Blogging and the business of Nuffnang

Nuffnang is an online blog advertising community launched by Timothy Tiah and his partner Cheo Ming Shen in February 2007. It was initially launched in Malaysia and Singapore.

It allows advertisers to serve graphics and video-based advertisements on blogs. Today, Nuffnang has a whopping 118,817 bloggers spanning Singapore, Malaysia, the Philippines and Australia and reaches out to more than 100,000 blogs.

Nuffnang.com has grown immensely, with four offices in Malaysia, Singapore, the Philippines and Australia. On its second anniversary, Nuffnang hosted the region's first blog awards in Singapore which witnessed the attendance of over 400 bloggers from Asia Pacific. Nuffnang Malaysia launched Project Alpha, Malaysiaís first online TV show about bloggers in September 2009.

Tiah speaks to Diana Roslam about Nuffnang and the business of blogging.

Why did you decide to develop a blog advertising community?

Tiah: When I started blogging back in 2005, I met many bloggers and through them, I learned more about the blogging scene and how big it was. I used to wonder why there were no advertisers on blogs. My partner and I did some research and we felt that the blogging community needed an entity such as Nuffnang.

We wanted to connect the bloggers and collectively sell ad spaces to advertisers. On top of that, we wanted to build a community.

We started with small gatherings; through lunches and movie screenings with Nuffnang bloggers. Today, we have had many, many gatherings that involved hundreds of bloggers.

Nuffnang has done a lot of activities for their bloggers. Whatís the purpose?

Tiah: Mostly, itís all about having fun and getting to know each other. Before Nuffnang was around, there were already gatherings organised by bloggers. I attended a gathering at Wizard World, Sungei Wang Plaza, Kuala Lumpur, which was organised by two bloggers, Yee Hou and Jolene.

It was a success as some 30 or more bloggers went. The organisers were fantastic as they donned the role perfectly; from organising the activities to handling the costs incurred. The best part was that they weren't even getting anything out of it apart from the satisfaction of having everyone around. At the end, some bloggers had left without knowing that they had to pay for the food they ordered as they thought the venue had it covered. Imagine after all the work they put in, and still, they needed to find a way to fork out the money to pay for the food ordered.

It dawned on us (my partner and I) that if we were ever to start Nuffnang, there would be a lot of work, from organising events, handling costs, etc, so that all bloggers could focus on having fun mingling. Itís a vision that we both have worked for till today and it is something that Iím glad we did. Meeting and getting to know other bloggers is something we love to do; itís a personal passion of everyone in the Nuffnang team.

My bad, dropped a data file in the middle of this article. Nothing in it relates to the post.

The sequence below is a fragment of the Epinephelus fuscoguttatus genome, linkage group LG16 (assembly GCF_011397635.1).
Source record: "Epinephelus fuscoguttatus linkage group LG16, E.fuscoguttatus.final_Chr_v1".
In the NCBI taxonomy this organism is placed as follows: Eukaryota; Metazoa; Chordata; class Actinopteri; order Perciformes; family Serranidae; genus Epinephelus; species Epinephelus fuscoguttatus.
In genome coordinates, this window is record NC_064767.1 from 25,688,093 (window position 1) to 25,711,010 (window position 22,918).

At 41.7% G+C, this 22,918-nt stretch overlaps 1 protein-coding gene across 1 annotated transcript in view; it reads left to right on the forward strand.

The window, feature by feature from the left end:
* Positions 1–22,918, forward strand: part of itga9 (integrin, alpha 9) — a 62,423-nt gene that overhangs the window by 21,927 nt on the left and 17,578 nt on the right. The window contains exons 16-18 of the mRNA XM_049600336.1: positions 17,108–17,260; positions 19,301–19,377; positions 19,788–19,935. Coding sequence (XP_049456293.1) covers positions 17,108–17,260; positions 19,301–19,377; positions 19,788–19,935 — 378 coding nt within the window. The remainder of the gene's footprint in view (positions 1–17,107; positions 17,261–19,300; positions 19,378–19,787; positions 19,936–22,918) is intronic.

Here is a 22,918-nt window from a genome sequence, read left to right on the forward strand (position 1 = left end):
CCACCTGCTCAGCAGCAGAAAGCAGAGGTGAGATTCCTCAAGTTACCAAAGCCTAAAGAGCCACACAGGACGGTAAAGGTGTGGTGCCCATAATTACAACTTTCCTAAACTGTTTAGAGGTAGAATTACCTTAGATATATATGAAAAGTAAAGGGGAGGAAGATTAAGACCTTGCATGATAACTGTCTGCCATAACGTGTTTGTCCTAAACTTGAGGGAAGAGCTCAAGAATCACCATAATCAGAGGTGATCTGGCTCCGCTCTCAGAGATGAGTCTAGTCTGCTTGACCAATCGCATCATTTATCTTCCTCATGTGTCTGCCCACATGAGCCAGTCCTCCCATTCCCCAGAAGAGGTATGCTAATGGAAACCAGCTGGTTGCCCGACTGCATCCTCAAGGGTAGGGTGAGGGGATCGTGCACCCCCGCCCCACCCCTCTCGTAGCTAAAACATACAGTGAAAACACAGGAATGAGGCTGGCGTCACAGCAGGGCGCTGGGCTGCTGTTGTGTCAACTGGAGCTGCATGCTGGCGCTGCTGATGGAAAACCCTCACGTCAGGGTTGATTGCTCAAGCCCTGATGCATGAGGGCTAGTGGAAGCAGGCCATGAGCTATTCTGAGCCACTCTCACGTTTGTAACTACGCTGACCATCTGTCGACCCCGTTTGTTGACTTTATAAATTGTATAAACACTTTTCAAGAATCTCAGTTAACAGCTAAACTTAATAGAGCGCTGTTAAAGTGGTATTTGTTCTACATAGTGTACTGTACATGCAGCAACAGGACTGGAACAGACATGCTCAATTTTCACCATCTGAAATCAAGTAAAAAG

What do you think the future will be like for bloggers and the world of blogging?

Tiah: More and more people now have hopped on to micro-blogging services like Twitter. It's great as it takes the pressure off of having to update blogs every two, three days and lets you share news about yourself or anything within just 30 seconds by just typing on a phone. The media bloggers use will grow and evolve. The need and desire for bloggers to express themselves on the Internet wonít change. Bloggers are, after all, people, like you and me, with a powerful need to express their opinions. Today, they are using Twitter or Facebook. Tomorrow, it could be something else.

I'm excited to see what it's going to evolve to next.

What are the pros and cons of this business?

Tiah: It's really fun if you love social media and the blogosphere. I love meeting the people behind it, discussing how we can use social media to create brand awareness and meeting bloggers from different walks of life.

The challenge is having to constantly evolve to stay relevant and to stay ahead of the curve. Internet companies can grow at any time and speed, but they can also come down just as fast if we don't have our eyes on the ball.

What does being an entrepreneur mean to you?

Tiah: Being an entrepreneur is just something I do. I wouldn't really call it a job; it's more a lifestyle that I'm lucky to adopt and it enables me to earn a small living from.

What are the qualities a person needs to become an entrepreneur?

Tiah: Here is a list of things I think you need:

* Integrity - I think itís the rock that helps you sleep at night no matter what kind of struggle you are going through. * Determination - as the journey is always hard and you have to keep on going. * A tad bit of foolishness. * The right group of people and mentors to support and advise you through. * And, of course, I feel the most important of all is luck.

What would be your advice to people who want to be entrepreneurs?

Tiah: The quote that I always use in life, when we face challenges or go through whatever life throws at us, "It's not what happens to you but how you react to it that matters".